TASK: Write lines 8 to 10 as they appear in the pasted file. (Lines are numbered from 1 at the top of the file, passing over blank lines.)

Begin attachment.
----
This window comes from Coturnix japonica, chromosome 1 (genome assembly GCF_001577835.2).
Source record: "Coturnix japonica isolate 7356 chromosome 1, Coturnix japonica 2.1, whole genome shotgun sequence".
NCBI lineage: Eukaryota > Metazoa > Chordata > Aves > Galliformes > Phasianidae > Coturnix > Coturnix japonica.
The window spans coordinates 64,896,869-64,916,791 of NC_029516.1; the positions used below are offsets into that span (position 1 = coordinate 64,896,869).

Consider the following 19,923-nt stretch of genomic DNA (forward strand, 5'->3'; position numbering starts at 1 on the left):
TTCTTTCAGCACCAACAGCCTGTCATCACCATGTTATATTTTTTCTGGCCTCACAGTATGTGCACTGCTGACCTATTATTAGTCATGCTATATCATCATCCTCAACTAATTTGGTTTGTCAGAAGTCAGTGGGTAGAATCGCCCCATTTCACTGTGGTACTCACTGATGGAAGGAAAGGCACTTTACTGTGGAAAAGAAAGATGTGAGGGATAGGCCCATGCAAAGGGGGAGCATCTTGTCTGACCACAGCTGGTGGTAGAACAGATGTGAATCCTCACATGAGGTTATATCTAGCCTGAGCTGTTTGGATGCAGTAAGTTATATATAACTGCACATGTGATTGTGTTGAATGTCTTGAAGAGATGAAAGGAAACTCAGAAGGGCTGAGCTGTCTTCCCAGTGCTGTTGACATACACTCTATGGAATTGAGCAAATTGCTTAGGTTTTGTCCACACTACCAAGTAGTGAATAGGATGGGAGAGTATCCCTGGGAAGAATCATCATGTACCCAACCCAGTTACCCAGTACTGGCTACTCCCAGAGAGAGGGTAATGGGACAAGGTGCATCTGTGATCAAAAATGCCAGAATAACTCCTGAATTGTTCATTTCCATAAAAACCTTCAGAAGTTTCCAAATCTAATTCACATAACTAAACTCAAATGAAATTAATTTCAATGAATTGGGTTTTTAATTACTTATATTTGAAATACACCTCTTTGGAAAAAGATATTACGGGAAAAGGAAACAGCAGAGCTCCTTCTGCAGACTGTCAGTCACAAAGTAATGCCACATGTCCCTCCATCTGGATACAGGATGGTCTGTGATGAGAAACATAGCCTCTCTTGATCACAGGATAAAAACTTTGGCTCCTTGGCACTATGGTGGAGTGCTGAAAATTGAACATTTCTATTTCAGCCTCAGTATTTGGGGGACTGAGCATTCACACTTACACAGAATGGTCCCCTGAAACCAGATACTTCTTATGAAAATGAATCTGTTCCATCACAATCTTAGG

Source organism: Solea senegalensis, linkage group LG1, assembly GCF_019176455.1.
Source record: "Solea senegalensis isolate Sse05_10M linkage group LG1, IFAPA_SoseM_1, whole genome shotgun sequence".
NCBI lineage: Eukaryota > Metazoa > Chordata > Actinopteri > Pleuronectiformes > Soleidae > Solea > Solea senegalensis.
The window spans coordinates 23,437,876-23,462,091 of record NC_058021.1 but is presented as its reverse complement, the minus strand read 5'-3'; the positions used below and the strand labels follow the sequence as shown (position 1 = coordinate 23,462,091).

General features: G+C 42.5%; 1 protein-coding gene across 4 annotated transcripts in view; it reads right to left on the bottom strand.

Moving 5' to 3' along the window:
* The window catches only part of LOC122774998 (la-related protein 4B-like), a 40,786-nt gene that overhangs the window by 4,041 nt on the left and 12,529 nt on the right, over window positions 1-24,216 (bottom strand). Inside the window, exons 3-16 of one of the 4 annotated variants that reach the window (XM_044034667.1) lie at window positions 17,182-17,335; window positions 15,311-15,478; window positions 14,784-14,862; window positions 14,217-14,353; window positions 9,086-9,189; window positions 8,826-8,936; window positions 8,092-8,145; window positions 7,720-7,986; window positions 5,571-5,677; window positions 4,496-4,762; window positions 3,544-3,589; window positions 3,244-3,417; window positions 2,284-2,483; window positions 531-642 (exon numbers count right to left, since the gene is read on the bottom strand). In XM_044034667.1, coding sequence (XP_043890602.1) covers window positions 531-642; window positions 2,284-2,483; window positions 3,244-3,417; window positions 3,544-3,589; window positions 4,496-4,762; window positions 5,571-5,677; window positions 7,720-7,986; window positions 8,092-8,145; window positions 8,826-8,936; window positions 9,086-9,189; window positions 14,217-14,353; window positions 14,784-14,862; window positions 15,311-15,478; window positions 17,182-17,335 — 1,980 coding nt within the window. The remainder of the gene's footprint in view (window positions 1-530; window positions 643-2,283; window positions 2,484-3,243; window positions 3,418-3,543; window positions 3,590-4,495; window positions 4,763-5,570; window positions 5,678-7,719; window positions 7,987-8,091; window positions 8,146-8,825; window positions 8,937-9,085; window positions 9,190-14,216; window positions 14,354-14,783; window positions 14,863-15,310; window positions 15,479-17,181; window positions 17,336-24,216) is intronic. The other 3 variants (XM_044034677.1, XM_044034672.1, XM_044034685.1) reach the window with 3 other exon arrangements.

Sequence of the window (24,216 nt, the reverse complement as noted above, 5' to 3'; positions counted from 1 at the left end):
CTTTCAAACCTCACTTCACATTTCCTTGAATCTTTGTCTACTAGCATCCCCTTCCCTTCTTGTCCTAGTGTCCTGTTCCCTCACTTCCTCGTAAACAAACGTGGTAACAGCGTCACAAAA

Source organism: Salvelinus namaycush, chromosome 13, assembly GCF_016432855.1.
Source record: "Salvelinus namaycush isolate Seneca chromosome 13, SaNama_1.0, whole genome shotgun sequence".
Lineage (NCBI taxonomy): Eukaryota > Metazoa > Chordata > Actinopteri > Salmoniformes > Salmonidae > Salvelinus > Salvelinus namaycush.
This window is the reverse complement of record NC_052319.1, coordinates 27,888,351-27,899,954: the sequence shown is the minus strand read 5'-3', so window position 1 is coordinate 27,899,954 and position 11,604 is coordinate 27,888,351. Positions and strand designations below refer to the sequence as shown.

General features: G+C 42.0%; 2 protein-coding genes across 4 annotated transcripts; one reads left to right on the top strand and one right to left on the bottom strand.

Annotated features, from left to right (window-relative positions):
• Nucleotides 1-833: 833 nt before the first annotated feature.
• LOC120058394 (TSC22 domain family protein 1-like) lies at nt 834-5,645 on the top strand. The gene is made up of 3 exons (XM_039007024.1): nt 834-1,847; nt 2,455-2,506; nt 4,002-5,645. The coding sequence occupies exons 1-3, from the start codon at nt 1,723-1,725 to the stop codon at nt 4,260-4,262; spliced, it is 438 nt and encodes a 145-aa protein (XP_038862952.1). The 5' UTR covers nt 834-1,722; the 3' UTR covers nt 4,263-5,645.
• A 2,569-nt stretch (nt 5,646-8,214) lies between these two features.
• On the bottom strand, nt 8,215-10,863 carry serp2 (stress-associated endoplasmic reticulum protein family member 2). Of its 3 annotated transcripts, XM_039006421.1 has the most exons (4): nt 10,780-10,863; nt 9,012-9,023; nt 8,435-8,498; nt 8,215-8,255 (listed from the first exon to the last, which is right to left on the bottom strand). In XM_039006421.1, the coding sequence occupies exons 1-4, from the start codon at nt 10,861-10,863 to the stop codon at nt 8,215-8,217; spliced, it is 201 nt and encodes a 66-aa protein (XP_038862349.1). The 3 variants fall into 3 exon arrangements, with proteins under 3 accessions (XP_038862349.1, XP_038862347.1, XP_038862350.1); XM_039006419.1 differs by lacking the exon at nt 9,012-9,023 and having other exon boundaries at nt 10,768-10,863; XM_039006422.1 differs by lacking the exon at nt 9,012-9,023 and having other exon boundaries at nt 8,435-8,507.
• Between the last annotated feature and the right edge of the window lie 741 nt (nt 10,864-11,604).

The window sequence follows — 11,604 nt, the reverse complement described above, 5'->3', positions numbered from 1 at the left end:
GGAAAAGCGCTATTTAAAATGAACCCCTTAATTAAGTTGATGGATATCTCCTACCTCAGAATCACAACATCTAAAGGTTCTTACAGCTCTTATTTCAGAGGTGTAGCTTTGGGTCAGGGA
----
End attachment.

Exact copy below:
Source record: "Solea senegalensis isolate Sse05_10M linkage group LG1, IFAPA_SoseM_1, whole genome shotgun sequence".
NCBI lineage: Eukaryota > Metazoa > Chordata > Actinopteri > Pleuronectiformes > Soleidae > Solea > Solea senegalensis.
The window spans coordinates 23,437,876-23,462,091 of record NC_058021.1 but is presented as its reverse complement, the minus strand read 5'-3'; the positions used below and the strand labels follow the sequence as shown (position 1 = coordinate 23,462,091).